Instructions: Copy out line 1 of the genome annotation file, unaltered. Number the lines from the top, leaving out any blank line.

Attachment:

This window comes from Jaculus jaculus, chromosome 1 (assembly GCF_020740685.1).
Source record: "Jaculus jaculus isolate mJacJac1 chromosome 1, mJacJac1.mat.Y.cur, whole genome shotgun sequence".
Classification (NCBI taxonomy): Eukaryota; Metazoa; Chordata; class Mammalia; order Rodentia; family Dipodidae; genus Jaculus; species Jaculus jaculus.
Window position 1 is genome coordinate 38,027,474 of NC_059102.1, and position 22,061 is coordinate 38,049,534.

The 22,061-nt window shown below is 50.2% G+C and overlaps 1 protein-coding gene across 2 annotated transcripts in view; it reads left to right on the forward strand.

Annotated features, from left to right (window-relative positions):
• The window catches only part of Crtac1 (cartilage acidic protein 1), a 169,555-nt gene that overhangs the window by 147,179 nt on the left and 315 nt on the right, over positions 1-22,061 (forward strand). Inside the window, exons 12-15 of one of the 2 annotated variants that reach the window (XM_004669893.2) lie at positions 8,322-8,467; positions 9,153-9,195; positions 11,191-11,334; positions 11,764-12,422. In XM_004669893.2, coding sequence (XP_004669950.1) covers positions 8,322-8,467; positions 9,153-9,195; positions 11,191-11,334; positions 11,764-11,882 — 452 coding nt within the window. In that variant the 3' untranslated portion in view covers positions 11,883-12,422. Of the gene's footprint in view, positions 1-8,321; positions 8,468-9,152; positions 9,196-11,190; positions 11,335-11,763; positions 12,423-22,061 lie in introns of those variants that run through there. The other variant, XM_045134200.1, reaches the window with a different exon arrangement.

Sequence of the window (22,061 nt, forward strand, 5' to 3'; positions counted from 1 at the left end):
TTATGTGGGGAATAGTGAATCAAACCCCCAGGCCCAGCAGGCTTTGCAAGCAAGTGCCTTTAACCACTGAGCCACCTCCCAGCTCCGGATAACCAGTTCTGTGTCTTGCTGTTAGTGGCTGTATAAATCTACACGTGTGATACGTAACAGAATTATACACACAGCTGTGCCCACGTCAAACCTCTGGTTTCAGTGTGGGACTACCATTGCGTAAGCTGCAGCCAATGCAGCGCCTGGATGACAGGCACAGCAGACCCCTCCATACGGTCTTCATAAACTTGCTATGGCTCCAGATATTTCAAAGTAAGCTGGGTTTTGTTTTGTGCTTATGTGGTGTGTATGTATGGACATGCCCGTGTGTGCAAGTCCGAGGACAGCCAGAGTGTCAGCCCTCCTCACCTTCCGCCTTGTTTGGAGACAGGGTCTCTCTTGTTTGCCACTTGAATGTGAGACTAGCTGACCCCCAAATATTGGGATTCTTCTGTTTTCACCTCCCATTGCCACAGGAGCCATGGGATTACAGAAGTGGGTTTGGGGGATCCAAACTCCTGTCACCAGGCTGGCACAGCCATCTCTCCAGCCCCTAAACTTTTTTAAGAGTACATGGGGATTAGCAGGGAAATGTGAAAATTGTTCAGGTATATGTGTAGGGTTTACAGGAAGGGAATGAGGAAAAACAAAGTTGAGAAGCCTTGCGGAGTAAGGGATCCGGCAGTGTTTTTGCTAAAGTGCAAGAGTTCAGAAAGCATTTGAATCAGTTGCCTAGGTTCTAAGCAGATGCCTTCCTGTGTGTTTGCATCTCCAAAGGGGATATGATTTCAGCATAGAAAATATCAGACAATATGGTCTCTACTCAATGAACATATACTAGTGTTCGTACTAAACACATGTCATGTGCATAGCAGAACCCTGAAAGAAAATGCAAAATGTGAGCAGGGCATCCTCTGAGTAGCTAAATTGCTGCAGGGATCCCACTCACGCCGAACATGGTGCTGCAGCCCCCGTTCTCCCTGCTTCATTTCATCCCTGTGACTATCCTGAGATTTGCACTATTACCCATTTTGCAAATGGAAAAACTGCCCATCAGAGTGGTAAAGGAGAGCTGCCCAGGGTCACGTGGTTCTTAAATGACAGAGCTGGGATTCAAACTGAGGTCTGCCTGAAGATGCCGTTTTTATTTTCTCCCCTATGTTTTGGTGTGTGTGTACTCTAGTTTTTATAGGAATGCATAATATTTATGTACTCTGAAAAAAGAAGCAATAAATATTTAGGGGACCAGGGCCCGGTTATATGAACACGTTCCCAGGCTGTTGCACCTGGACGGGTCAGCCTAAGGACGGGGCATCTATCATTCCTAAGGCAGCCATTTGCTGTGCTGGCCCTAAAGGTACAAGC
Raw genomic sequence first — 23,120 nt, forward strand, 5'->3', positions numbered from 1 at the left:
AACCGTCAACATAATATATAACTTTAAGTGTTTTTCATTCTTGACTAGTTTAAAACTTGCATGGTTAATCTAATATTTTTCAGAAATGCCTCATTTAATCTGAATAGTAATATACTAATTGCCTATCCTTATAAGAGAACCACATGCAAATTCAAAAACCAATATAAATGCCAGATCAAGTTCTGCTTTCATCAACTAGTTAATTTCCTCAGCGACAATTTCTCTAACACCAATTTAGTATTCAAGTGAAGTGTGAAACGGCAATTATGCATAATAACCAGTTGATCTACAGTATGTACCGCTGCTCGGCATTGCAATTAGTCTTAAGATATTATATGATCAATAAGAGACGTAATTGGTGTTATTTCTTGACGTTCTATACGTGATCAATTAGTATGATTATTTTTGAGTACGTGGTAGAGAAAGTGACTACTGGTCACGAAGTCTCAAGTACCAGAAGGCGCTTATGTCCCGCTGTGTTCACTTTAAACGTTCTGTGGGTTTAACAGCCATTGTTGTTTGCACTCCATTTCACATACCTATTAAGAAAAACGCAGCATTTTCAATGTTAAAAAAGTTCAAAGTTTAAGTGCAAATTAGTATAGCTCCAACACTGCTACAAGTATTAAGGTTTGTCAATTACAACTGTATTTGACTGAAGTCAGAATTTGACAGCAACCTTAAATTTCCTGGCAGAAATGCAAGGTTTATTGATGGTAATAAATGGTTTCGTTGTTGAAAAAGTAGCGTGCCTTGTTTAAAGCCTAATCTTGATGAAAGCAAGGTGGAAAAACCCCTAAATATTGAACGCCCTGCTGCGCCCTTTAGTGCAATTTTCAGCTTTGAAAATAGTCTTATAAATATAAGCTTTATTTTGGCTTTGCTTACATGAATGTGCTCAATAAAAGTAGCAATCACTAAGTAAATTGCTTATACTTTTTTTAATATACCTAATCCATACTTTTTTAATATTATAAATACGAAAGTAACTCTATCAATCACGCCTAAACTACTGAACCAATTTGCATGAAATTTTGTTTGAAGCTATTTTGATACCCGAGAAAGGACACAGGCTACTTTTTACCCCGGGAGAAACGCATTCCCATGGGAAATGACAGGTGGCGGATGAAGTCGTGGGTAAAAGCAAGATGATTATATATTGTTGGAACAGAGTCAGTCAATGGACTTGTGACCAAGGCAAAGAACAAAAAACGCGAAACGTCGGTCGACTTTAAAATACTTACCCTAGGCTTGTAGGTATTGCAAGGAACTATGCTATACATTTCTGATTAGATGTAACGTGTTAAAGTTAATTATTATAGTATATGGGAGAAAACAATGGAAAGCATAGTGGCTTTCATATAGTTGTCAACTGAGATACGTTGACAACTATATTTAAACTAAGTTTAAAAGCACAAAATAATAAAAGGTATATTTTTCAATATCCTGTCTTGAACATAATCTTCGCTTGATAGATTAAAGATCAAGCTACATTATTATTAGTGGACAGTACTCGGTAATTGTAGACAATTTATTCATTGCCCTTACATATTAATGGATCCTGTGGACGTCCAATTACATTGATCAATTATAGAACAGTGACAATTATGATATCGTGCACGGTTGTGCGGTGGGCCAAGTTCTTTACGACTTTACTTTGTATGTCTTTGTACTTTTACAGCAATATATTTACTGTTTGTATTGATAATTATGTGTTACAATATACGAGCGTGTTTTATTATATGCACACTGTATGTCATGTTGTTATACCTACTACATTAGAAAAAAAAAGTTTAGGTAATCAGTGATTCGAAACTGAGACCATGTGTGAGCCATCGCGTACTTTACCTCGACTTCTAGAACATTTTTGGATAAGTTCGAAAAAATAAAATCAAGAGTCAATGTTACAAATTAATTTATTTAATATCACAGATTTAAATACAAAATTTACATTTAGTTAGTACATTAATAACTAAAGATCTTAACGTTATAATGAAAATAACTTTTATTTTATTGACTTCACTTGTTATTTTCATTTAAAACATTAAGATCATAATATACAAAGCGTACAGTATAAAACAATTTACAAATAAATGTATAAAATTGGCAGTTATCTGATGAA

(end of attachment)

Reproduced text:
This window comes from Jaculus jaculus, chromosome 1 (assembly GCF_020740685.1).